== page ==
The state of affairs poses a double challenge for the research community in mathematics education. We need to improve our communication with politicians and policy makers about the type of research findings that can be useful in a reform process, and we need to investigate more directly how to develop mathematics teaching and learning at different school levels in order to empower the students to meet the mathematical challenges of a gobalised world. It remains to be seen whether the initiatives that are being launched nowadays will involve research for the development of practice, and whether they will be able open possibilities for mathematics and science to play a decisive role in the formation of not only economically active citizens but also democracy-aware people under globalisation.

A new member at the editorial board

This year NOMAD started a process of renewal and expansion of the editorial committee. It is now a pleasure for us to inform that Kristín Bjarnadóttir, from Iceland University of Education, has joined the editorial committee. We would also like to express our gratitude to Anna Kristjánsdóttir who for many years has served NOMADs editorial committee.

About this issue

This issue brings together four quite different papers. The first paper by Keiko Yasukawa, rather than a research report, is an essay of relevance for the continuous discussion about what is the role of mathematics and mathematics education in society. It provides a meta-discussion that invites researchers and practitioners to question the intentions behind mathematical instruction in a time in history where sustainability has become more important than ever. The other two papers are research reports of two studies with two quite different methodological designs and areas of study. While the paper by Olof Bjorg Steinthorsdóttir and Bharath Sriraman presents a screening study on a group of 53 students’ proportional thinking, the paper by Lil Engström and Thomas Lingefjärd presents a study on how dynamic geometry systems are used in three high school classes in two different countries. The fourth paper by Uffe Jankvist is something between a book review and review paper on empirical investigations of the effects of including the history of mathematics as part of the teaching of the subject. All papers highlight important issues about the practices of teaching and learning of mathematics in the Nordic region.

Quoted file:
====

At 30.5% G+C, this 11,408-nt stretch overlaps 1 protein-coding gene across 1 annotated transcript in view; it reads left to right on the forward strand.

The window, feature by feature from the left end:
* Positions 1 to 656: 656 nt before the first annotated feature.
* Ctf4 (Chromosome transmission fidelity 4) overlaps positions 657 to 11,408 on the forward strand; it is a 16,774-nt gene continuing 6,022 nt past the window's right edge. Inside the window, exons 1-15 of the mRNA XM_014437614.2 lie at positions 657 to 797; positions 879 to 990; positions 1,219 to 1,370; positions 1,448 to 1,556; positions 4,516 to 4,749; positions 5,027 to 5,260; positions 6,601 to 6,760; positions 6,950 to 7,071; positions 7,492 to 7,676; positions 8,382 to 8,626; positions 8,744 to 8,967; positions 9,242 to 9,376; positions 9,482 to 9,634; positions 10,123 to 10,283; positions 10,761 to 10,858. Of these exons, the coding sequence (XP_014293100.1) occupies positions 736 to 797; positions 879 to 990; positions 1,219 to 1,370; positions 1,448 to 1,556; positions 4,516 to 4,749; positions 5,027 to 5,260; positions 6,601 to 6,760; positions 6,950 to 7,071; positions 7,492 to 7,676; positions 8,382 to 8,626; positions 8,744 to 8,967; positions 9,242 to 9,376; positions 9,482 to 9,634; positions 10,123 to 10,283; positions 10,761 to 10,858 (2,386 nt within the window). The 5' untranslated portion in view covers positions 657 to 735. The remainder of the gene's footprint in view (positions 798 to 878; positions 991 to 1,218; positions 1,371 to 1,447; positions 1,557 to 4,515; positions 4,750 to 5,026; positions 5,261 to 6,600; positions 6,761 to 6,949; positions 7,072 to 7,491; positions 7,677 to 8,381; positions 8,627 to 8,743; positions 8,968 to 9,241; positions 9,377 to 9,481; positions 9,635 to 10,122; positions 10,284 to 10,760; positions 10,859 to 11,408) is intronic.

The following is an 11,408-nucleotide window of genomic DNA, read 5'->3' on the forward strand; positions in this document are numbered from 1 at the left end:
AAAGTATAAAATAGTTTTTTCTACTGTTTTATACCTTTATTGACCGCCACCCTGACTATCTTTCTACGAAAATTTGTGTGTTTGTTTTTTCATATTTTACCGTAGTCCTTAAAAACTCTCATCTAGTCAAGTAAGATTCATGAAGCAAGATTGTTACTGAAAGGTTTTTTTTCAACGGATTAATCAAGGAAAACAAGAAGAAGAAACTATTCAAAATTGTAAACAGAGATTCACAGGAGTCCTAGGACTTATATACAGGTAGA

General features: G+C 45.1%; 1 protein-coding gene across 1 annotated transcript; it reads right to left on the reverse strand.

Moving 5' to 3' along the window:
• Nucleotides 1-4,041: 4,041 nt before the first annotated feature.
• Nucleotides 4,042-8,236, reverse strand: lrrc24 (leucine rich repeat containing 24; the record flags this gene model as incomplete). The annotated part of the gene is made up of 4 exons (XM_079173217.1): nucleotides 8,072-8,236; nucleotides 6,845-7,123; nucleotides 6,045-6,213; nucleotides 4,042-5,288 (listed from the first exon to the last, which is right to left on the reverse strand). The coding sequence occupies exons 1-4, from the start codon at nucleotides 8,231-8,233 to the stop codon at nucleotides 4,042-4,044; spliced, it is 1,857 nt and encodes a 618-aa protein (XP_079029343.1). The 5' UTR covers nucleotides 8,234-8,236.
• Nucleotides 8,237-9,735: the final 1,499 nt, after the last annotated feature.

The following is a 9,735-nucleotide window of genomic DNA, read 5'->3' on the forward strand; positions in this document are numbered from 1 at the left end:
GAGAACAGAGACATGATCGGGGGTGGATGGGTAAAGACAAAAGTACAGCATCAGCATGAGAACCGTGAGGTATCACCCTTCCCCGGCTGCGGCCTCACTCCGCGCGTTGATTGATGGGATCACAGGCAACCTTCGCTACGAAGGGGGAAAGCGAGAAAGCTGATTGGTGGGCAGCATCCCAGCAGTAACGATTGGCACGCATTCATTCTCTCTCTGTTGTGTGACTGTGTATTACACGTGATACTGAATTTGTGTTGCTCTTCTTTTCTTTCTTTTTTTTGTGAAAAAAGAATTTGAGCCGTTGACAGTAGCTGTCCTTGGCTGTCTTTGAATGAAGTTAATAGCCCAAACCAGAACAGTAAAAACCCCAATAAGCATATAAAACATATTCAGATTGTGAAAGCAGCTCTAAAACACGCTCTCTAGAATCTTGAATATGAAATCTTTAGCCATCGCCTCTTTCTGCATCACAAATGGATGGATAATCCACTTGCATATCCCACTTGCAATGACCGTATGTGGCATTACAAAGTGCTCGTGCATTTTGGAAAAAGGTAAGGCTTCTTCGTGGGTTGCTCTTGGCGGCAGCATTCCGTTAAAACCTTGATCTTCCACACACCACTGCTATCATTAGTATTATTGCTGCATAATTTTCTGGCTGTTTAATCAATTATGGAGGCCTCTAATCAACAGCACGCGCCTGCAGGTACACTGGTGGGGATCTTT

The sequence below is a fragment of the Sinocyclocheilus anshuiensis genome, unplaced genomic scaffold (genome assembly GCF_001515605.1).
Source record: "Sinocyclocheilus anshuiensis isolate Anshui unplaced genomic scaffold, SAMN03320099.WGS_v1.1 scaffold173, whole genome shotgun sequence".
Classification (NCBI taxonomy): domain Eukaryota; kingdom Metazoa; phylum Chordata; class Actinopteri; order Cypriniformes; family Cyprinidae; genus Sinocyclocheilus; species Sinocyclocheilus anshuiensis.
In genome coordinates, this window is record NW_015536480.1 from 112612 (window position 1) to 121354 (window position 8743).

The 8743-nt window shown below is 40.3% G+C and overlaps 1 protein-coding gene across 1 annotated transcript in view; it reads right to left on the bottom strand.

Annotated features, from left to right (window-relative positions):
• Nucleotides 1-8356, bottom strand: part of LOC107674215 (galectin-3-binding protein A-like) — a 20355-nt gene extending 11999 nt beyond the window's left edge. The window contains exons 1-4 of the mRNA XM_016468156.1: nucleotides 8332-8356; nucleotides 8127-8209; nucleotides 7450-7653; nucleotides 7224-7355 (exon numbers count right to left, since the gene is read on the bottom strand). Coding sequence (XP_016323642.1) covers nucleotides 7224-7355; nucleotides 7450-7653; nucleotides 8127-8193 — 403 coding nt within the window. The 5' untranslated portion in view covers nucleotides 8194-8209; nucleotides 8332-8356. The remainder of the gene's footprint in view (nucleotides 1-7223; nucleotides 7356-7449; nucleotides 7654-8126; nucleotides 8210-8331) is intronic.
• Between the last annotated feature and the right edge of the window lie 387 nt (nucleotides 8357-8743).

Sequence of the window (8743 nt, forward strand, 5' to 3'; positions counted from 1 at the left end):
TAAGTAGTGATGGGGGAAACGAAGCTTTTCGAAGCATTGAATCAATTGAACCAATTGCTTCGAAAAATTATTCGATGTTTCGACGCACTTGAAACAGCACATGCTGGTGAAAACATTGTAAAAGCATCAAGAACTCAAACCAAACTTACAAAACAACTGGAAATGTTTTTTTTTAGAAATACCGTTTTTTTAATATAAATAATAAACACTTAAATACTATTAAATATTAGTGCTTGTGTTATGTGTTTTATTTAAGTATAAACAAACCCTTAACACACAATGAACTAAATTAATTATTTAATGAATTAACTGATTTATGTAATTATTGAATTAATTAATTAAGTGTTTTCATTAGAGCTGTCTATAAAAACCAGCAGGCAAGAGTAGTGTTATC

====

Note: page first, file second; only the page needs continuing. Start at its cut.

At a time where discussions about the state of our planet are part of daily news, Yasukawa’s paper An agenda for mathematics education in the decade of education for sustainable development presents an important challenge for mathematics educators and mathematics education researchers: Does mathematics education have something to do with education citizens for sustainable development? That the mathematical education of students at different levels of schooling fulfils important functions in society is a recognized fact of policy makers, educators, researchers, the labour market and the public in general. However, which kinds of functions is a less clear issue. Yasukawa argues that mathematics, being a powerful tool to describe, model and act in the world, can be connected to the development of a critical capacity in students for judging the effects of development on the world. The arguments of critical mathematics education, partly emerging from Scandinavian contexts, are brought in relation to the perception that youngsters and, in general, people have about themselves and their world currently. One of the main points in an attempt of relating mathematics education and the possibilities of contributing to sustainable development is the need to concentrate on how students construct their identities and how they adopt different values about themselves and the world.